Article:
Introduction | Map | My Own Observations | References
On this page I collect my observations of the double double star "Double Double" (epsilon Lyrae) in the constellation Lyra/Lyre.
The double double star "Double double" (epsilon Lyrae) in the constellation Lyra/Lyre is, as already stated in its name, a double double star, that is, four stars. According to Stoyan, epsilon Lyrae is the "celebrated double double system," which is also popular as a test object for small telescopes. The simple pair is also an eye tester because, with a distance of a little more than 3', they are at the resolution limit of the human eye.
Above a magnification of 60-80 x one should already be able to see that both stars are double stars themselves. Up to a magnification of 100 x, you can have both couples in the field of view. I was, however, not able to verify this during my first attempt at the double star system, because while, even at a magnification of 100 x, both stars were in the same field of view, they were not recognizable as double stars. About nearly a year later, I was successful, though...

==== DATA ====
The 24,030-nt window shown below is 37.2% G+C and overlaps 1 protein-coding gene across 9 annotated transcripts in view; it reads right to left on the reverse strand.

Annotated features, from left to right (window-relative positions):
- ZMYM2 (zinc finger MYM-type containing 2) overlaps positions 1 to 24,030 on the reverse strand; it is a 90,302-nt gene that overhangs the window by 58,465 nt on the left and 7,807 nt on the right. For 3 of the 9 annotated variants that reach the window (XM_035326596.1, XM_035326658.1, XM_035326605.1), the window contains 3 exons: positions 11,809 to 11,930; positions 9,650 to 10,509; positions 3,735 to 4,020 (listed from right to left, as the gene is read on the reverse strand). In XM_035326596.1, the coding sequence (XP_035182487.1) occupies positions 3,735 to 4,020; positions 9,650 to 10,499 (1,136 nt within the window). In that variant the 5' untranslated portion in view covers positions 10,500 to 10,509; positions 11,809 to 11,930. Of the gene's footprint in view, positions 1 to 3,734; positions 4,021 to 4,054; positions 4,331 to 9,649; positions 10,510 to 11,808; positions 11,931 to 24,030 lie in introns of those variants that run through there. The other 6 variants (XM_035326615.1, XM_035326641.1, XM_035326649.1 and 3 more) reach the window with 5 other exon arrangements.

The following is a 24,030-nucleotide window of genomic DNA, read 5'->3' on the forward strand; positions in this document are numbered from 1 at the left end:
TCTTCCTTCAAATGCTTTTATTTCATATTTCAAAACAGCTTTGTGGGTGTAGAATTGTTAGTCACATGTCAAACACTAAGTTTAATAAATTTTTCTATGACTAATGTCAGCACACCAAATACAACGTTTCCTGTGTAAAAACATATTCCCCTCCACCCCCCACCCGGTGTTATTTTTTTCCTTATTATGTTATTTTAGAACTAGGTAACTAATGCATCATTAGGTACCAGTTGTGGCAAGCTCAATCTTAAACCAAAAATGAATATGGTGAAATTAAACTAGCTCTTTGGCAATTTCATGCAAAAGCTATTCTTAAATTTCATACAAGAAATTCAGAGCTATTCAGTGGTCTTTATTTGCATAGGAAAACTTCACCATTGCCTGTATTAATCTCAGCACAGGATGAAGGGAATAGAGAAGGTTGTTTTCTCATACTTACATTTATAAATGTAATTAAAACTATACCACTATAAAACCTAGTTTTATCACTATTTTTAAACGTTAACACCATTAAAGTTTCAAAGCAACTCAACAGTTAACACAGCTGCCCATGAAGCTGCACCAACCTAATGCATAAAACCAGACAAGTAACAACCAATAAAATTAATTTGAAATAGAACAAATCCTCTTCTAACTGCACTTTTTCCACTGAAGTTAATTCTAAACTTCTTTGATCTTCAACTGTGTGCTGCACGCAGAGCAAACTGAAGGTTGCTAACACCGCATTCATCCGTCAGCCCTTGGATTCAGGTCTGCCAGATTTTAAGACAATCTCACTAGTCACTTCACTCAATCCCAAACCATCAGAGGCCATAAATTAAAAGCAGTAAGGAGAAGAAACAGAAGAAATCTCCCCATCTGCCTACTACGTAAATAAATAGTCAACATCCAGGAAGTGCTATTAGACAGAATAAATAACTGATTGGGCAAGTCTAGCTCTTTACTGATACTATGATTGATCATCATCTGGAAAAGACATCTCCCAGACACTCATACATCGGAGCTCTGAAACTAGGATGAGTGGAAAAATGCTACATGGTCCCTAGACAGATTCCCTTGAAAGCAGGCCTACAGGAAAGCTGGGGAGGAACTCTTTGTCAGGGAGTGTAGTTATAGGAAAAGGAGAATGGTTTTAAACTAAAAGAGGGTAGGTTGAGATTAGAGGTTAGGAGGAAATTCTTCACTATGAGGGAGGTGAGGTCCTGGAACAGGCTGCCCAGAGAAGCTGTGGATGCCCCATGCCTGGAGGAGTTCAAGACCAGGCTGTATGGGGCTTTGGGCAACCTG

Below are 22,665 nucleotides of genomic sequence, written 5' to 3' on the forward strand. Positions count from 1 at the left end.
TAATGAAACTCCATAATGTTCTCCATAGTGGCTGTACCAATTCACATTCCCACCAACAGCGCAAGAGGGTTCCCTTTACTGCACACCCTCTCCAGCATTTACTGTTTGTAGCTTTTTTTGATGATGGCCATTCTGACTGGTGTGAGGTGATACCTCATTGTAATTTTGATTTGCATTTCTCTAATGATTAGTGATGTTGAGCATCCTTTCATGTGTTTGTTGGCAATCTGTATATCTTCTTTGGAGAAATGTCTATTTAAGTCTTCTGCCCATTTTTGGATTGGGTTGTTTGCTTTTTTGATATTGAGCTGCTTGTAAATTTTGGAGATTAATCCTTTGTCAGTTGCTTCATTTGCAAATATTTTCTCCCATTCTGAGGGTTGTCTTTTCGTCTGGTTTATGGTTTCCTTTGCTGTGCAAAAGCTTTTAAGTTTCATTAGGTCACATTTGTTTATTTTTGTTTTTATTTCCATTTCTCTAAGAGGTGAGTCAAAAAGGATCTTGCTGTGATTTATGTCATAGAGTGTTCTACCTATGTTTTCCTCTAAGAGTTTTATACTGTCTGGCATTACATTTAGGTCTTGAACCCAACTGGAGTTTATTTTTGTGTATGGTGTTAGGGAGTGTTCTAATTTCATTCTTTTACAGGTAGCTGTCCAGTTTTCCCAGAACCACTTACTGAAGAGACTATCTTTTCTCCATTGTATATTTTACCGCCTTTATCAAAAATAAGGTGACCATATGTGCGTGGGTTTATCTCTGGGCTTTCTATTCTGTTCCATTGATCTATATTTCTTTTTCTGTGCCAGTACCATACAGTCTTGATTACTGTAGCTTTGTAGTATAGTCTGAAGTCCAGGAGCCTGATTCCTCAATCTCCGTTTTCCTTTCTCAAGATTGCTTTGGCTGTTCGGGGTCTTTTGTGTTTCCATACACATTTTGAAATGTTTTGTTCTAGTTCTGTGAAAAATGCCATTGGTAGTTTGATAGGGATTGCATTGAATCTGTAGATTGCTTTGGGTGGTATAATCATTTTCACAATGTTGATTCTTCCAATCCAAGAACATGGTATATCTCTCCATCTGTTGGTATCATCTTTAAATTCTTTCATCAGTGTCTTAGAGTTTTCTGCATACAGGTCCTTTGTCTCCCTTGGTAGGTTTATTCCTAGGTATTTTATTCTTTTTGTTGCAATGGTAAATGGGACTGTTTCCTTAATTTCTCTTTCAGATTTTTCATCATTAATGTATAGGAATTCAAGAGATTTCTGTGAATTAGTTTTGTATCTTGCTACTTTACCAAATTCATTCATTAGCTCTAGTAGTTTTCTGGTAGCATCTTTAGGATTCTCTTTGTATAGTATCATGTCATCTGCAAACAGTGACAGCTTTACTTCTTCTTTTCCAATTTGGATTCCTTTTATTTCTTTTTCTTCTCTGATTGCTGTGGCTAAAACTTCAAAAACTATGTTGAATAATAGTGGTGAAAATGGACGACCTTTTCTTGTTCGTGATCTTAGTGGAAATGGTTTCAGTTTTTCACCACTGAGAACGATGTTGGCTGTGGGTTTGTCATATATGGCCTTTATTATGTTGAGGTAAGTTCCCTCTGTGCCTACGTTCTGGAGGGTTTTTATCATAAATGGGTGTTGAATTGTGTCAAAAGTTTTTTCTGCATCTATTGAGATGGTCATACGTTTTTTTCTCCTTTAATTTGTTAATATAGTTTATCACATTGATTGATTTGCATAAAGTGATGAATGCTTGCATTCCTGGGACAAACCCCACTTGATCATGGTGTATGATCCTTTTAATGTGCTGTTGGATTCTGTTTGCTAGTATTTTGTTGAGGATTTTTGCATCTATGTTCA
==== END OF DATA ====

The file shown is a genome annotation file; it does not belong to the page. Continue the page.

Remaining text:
Distance: 2.2" and 2.4", 209" between both double stars (Stoyan)
Distance: 160 light years (Stoyan)
Ranking: *** (Stoyan)
Double Double (epsilon Lyrae) in the constellation Lyra/Lyre (Image Courtesy of SkySafari Astronomy, www.simulationcurriculum.com)